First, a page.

• In addition to these items, various rich forest products can be used in healthy growth of cottage industries such as, sandal wood, various oils, medicinal drugs, cane, mat, wood, honey etc., are available in different regions of the country.
  • If these industries are developed in a systematic, methodical, planned and vigorous manner, then there is no doubt that unemployment in the rural areas can be tackled in an effective manner.

Imparting education in promoting social forestry

  • Some of the important tasks of extension education strategy in promoting social forestry are:
  • Training in management techniques and supply of seeds, seedligs and saplings to the farmers.
  • Educating villagers to use renewable, inexhaustive and uncommercialised tree species and bushes for fuel.
  • Importing knowledge in protective measures of fire and grazing.
  • Educating farmers to replace uneconomical cattle with Jercy cows etc., Introducing stall-feeding to avoid damage to the young trees.
  • Extension programmes for afforestation, viz; Van Mahotsava and tree planting day campaign, especially involving youth and children.
  • Teaching farmers to put more area under horticulture and forestry than under agriculture.
  • For harnessing forest potentials properly, all the aspects affecting peoples’s participation in the social forestry programme should be given immediate attention. Planned extension strategies or participatory approach, by involving NGOs and different state development departments will have to be followed.

Problem Areas of Social Forestry

  • The social forestry programme comprises many areas which open new avenues for people’s participation in forestry management. The following problems are the main areas where participation of the people may be the critical factor.
     (i) Stop illicit felling (ii) Control of grazing (iii) Managing Productive forests (iv) Avoiding encroachments of forest land (v) Protection from fire (vi) Protection of wildlife. (vii) Rehabilitation of degraded forests (viii) Soil and water conservation. (ix) Afforestation Programmes of the government.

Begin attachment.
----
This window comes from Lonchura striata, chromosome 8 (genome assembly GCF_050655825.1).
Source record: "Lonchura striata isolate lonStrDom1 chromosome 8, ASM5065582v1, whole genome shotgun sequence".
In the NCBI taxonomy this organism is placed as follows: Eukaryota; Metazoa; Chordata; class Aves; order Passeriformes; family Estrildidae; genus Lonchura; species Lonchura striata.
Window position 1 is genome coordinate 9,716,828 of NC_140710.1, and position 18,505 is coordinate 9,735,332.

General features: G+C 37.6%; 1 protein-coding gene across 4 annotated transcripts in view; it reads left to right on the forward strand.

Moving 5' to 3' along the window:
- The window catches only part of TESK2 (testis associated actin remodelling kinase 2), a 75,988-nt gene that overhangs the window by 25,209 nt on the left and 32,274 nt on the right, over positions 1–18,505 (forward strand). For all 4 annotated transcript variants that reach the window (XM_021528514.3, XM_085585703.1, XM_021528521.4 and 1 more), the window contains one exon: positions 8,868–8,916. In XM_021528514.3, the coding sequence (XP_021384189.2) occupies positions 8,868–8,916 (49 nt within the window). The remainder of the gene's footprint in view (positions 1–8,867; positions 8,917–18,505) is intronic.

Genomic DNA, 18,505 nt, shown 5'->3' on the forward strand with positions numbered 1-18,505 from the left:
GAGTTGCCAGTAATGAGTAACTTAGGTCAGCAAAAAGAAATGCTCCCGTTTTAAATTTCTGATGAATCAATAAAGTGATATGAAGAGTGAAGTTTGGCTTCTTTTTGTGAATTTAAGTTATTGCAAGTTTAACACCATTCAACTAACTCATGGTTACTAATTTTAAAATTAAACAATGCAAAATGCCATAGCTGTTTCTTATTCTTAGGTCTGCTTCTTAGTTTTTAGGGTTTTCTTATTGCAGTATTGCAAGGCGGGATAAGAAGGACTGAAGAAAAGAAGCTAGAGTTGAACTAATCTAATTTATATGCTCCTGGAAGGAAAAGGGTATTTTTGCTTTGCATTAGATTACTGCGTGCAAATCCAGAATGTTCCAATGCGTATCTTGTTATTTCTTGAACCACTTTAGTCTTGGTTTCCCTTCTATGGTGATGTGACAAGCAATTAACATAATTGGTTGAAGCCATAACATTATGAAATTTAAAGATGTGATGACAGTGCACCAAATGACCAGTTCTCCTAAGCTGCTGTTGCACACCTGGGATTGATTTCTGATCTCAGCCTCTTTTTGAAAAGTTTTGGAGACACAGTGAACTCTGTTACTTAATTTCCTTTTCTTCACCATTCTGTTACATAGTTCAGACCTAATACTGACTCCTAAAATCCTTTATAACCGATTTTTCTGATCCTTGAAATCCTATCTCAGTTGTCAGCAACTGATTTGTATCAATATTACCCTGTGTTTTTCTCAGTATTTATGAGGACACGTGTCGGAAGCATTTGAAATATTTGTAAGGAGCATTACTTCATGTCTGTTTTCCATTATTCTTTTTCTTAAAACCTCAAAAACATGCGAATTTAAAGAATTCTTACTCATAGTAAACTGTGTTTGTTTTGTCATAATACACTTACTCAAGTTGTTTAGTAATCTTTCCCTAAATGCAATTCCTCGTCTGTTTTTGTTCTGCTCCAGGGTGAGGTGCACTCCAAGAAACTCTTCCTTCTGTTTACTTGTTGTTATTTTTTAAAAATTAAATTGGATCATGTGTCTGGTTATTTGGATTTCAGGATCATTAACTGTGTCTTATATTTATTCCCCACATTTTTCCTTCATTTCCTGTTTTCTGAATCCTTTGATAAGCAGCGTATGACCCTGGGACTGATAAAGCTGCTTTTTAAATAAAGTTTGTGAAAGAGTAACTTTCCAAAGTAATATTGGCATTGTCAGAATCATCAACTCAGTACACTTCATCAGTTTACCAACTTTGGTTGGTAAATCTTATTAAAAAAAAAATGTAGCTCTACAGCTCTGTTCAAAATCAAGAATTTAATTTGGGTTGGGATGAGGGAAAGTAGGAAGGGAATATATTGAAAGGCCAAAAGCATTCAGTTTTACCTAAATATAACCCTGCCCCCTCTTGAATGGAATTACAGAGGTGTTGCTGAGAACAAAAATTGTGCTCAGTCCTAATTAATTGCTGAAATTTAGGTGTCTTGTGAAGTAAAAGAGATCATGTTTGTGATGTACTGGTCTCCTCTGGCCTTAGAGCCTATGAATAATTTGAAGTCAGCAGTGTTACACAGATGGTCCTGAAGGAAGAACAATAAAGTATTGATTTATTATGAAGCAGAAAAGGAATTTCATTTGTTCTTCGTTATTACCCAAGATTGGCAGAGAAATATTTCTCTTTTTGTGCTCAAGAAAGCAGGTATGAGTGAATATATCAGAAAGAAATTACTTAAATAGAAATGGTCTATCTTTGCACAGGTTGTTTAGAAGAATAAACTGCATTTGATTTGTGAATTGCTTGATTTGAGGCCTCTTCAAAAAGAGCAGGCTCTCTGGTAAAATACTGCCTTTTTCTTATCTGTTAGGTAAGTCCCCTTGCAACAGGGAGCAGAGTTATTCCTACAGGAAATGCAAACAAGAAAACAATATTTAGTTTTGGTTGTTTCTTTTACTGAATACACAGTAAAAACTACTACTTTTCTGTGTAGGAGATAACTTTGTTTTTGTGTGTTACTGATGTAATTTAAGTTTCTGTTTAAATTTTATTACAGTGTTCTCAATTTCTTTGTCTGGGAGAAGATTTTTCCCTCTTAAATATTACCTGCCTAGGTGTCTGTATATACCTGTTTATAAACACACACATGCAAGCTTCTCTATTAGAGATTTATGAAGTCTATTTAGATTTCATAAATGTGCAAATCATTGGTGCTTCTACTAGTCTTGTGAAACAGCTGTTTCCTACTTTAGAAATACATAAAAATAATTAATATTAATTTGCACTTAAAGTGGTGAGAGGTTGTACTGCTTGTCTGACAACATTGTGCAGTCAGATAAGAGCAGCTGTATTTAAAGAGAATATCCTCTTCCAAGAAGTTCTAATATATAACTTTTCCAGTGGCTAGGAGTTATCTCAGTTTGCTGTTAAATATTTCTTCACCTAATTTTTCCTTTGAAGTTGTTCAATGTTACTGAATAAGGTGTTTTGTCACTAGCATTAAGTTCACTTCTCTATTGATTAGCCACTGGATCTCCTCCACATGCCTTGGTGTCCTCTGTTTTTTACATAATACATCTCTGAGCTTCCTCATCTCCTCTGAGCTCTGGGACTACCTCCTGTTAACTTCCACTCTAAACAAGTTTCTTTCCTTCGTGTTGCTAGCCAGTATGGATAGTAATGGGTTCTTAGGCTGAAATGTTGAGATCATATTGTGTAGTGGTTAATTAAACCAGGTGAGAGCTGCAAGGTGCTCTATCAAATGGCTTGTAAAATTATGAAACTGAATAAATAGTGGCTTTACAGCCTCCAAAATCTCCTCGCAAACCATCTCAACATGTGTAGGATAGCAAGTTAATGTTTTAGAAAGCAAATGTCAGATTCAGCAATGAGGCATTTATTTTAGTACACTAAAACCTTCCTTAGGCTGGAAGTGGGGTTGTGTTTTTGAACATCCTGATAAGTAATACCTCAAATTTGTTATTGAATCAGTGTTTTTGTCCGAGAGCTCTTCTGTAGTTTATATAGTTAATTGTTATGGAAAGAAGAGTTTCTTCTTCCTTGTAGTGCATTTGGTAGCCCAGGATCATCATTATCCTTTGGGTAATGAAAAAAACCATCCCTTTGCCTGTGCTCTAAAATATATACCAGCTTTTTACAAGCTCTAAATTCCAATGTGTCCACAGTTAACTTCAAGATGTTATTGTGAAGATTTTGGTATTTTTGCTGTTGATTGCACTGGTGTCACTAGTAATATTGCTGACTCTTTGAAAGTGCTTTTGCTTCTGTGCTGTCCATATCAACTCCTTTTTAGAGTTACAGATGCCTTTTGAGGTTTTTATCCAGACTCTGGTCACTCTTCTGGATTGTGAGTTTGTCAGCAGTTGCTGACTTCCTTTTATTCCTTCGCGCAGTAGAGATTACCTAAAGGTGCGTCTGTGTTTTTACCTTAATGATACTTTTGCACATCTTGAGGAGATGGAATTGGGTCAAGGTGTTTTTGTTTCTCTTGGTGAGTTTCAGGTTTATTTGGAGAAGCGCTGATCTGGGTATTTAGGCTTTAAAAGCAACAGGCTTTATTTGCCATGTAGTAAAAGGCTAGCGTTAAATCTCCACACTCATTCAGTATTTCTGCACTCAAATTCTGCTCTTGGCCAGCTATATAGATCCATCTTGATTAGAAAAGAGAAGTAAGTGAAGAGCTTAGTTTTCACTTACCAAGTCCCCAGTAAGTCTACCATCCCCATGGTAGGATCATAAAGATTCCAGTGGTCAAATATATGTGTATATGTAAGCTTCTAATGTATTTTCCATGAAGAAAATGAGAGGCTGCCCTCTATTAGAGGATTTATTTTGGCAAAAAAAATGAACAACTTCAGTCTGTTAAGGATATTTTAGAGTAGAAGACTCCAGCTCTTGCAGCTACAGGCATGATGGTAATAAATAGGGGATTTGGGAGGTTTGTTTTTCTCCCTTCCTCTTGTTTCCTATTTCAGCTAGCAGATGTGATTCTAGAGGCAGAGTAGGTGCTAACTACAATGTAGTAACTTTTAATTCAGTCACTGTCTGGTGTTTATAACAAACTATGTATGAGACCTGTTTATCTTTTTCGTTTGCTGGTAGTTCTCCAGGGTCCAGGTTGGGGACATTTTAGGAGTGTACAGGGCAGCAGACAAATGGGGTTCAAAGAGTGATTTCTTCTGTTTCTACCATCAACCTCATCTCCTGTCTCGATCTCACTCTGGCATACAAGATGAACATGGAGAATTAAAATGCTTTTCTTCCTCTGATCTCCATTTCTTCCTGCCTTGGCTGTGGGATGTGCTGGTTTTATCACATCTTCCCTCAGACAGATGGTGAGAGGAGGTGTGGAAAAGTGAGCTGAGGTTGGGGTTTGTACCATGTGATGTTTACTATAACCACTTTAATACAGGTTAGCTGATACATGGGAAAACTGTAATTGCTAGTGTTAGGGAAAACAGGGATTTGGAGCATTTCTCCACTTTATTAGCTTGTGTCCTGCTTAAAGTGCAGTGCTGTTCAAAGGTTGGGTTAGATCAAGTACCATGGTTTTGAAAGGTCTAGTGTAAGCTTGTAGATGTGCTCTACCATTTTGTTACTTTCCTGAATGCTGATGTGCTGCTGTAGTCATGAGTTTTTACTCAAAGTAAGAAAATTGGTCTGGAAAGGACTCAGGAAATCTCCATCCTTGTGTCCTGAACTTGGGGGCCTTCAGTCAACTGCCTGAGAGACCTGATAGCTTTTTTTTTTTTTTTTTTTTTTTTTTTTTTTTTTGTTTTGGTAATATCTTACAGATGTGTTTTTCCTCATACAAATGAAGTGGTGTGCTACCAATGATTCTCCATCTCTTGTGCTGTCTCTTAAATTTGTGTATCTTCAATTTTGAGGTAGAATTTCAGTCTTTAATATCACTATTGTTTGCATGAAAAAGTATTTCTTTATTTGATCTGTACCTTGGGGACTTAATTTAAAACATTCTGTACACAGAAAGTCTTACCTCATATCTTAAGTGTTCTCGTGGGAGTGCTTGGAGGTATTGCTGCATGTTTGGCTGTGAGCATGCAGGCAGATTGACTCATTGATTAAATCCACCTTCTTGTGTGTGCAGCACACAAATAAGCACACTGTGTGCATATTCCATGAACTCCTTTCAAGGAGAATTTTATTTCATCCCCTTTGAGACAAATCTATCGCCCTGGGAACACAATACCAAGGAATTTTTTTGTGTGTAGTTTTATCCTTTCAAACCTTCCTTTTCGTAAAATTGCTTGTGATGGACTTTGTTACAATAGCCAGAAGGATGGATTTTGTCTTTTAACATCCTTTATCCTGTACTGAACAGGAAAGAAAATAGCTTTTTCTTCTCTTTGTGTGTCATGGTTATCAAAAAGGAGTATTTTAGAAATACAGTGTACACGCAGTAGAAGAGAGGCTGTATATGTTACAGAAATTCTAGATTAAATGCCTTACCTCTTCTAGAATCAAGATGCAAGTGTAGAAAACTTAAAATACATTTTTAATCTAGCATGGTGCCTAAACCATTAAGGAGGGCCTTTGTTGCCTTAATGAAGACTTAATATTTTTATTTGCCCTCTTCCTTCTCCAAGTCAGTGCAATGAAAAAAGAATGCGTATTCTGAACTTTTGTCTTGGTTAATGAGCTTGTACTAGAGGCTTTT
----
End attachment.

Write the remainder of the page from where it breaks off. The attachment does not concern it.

Forest Conservation

  •  Forest conservation has become increasingly important particularly in the Himalayas and other hilly regions.
  •  Heavy erosion of top soil and consequent loss of land productivity has resulted from the systematic destruction of forests.
  •  The Forest Conservation Act, 1980 seeks to check indiscriminate deforestation, diversion of forest land to non-forest use, and to ensure planned development of forest resources.
  •  The policy also ensures that tribal rights and concessions in forest areas are given due consideration while introducing steps for conservation.
  •  Similarly, the requirements for grazing land are studied in detail and fodder needs are borne in mind.
  •  Other steps include eliminating contractors from forest working, prevention of shifting cultivation, encouraging the use of alternative like smokeless chulhas in place of firewood etc.
  •  Efforts are made to supply towns near forest areas with natural gas or L.P.G. to remove their dependence on firewood.

Importance of Vegetation

  •  Vegetation is the real wealth of a country as it forms a vital link in the chain of soil, water and climate.
  •  Vegetation broadly includes the entire plant life of an area of which a major segment consists of minute plants like algae, soil microbiota and lesser plants. It also includes a host of organisms that feed on dead organic matter.
  •  In any eco-system, therefore, vegetation is vitally important, as it consists of a closely integrated plant system with a close relationship with the physical environment.
  •  Soil development is related to vegetation. The organic substances from growing plants enrich the soil and in turn the character of the soil such as its water retention capacity, ability to reflect solar energy as light or heat etc. influence plant growth, affecting development of agriculture.
  • A conservation strategy has to take into account the inter-dependence of different species in the eco-system.

     Scientific vegetation management systems may be adopted as the system stress the importance of understanding vegetation as an integrated system, in which every species has a part to play, even though such part may not be clearly known at present.